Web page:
What looks ethically admirable on paper can always be turned into something dubious in practice. The Indian government has a national insurance scheme -- called Rashtriya Swasthya Beema Yojna -- that compensates private hospitals and nursing homes when they operate on patients who cannot afford the surgery. The idea should warm the hearts of anyone concerned about health inequalities and improving the lot of those most vulnerable in society. However, it appears that the insurance scheme in India is being seriously gamed
: the patients may not be actually getting the operation or they are getting operations that they did not consent to. The private hospitals and nursing homes in question, according to the accusations, then bill the national insurances scheme to the greatest extent possible. Some think that millions of dollars worth of fraudulent medicine is involved. Only after an outcry from dissatisfied patients and some media attention did the Indian government initiate an official inquiry, which some believe is currently moving at a snail's pace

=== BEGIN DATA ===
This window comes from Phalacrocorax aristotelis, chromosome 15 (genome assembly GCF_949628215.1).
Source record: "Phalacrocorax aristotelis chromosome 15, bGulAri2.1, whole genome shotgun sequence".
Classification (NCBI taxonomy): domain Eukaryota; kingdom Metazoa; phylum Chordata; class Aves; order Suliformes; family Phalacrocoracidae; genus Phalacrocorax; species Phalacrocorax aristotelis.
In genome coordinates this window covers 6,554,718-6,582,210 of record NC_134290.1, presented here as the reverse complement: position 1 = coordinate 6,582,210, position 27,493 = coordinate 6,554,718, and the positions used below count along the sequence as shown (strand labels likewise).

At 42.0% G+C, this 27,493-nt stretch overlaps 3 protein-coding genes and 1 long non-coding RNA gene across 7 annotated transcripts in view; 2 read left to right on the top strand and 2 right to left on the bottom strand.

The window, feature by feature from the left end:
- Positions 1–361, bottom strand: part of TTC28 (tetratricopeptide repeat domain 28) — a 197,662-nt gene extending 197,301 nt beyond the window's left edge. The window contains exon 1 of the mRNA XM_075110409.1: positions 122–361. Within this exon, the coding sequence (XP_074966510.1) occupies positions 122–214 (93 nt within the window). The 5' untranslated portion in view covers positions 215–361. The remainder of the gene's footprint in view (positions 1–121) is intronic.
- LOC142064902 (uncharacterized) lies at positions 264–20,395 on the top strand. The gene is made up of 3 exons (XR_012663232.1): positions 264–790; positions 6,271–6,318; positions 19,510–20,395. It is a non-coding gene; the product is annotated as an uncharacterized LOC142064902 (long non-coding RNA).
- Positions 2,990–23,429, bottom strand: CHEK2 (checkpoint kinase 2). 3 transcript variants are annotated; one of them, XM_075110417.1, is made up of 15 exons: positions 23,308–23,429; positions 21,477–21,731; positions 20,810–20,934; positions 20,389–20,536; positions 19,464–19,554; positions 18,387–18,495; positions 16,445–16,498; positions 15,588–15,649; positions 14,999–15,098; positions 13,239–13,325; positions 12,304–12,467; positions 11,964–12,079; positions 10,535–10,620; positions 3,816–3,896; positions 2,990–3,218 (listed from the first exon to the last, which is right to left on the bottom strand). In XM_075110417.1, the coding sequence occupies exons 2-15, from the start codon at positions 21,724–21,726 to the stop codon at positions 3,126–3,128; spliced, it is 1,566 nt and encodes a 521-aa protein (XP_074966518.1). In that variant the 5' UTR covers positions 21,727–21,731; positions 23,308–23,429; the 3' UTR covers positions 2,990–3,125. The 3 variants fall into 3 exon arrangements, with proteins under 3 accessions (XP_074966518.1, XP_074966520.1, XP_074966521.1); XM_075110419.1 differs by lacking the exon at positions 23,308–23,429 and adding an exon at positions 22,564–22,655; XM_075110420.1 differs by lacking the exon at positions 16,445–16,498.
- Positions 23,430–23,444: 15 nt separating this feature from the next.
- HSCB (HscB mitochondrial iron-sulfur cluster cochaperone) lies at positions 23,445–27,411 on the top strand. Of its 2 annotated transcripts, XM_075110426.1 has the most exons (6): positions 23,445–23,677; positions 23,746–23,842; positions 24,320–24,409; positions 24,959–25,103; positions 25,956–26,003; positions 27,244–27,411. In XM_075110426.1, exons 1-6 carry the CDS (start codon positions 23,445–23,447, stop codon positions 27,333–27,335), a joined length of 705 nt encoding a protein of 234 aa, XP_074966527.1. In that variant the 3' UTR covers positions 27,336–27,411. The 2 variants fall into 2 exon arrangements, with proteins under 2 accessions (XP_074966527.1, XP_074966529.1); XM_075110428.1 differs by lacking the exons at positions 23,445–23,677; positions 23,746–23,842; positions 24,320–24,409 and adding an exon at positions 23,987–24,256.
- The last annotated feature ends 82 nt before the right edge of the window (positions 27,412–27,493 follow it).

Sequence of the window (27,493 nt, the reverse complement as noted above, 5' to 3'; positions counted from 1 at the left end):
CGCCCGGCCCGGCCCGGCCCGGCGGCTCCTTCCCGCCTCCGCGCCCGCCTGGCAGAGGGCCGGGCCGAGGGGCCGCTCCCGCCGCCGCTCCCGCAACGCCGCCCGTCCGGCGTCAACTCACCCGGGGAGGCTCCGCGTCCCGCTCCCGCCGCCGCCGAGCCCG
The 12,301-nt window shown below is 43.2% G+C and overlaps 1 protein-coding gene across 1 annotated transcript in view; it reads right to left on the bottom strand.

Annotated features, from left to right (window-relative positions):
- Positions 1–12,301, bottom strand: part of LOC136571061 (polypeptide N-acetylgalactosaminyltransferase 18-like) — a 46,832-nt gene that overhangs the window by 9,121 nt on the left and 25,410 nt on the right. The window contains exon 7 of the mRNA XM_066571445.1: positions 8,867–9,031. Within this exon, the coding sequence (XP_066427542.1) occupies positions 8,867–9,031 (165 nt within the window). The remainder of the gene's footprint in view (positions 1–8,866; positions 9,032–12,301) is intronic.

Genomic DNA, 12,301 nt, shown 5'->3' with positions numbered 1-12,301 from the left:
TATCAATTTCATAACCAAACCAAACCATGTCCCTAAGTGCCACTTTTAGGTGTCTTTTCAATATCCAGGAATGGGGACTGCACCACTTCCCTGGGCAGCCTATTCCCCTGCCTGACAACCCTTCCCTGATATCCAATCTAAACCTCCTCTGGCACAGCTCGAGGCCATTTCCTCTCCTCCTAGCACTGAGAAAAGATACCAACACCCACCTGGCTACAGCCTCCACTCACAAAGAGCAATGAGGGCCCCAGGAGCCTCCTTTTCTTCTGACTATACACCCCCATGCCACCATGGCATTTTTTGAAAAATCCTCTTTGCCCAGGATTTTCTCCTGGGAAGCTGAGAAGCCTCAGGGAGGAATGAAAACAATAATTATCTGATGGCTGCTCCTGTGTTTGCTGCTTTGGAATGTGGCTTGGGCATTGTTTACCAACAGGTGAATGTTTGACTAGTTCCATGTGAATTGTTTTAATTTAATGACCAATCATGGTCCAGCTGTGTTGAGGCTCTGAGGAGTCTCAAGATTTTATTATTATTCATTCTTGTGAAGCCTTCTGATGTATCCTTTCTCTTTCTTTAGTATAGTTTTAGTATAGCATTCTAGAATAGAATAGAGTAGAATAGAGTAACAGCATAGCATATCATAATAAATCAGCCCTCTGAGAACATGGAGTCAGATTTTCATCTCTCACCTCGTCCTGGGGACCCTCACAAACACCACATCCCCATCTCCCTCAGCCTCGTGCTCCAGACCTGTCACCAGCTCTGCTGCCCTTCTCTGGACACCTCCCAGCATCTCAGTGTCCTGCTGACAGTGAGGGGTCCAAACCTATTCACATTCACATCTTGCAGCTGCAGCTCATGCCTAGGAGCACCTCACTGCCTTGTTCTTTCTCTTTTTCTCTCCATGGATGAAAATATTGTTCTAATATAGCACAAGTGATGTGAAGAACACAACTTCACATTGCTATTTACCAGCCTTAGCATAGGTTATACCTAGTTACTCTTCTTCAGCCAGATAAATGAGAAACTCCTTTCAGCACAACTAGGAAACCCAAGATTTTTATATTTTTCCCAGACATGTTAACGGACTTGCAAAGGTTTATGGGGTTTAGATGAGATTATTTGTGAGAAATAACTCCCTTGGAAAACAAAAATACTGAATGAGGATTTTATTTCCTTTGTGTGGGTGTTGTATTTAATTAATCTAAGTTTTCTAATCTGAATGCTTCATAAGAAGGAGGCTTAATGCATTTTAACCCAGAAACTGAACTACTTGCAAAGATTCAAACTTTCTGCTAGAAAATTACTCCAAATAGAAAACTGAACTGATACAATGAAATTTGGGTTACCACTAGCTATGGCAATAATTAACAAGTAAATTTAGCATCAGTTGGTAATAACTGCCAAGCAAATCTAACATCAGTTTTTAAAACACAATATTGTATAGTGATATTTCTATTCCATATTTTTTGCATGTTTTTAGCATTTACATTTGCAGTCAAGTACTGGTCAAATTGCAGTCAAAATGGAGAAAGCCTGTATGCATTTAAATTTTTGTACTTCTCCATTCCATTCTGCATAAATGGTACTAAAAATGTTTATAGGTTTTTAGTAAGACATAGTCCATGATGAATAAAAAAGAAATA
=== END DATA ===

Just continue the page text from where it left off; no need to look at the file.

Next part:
. The final report should be interesting reading. Given that this was apparently corruption of a government health scheme, to what extent is there government involvement, considering how long it took for it to come to light? Were government officials, doctors, private hospitals and nursing homes milking the government by facilitating or conducting unwanted and unnecessary surgery on the poor? And why were the victims disproportionately women and their reproductive organs? India has a controversial history of sterilization campaigns that have traditionally focused more on hysterectomies than vasectomies, despite the latter being an easier intervention. One can only hope that what we see surfacing here is not an unofficial sterilization campaign on poor women with tacit government approval.
Labels: bioethics, consent, corruption, India, reproductive health, women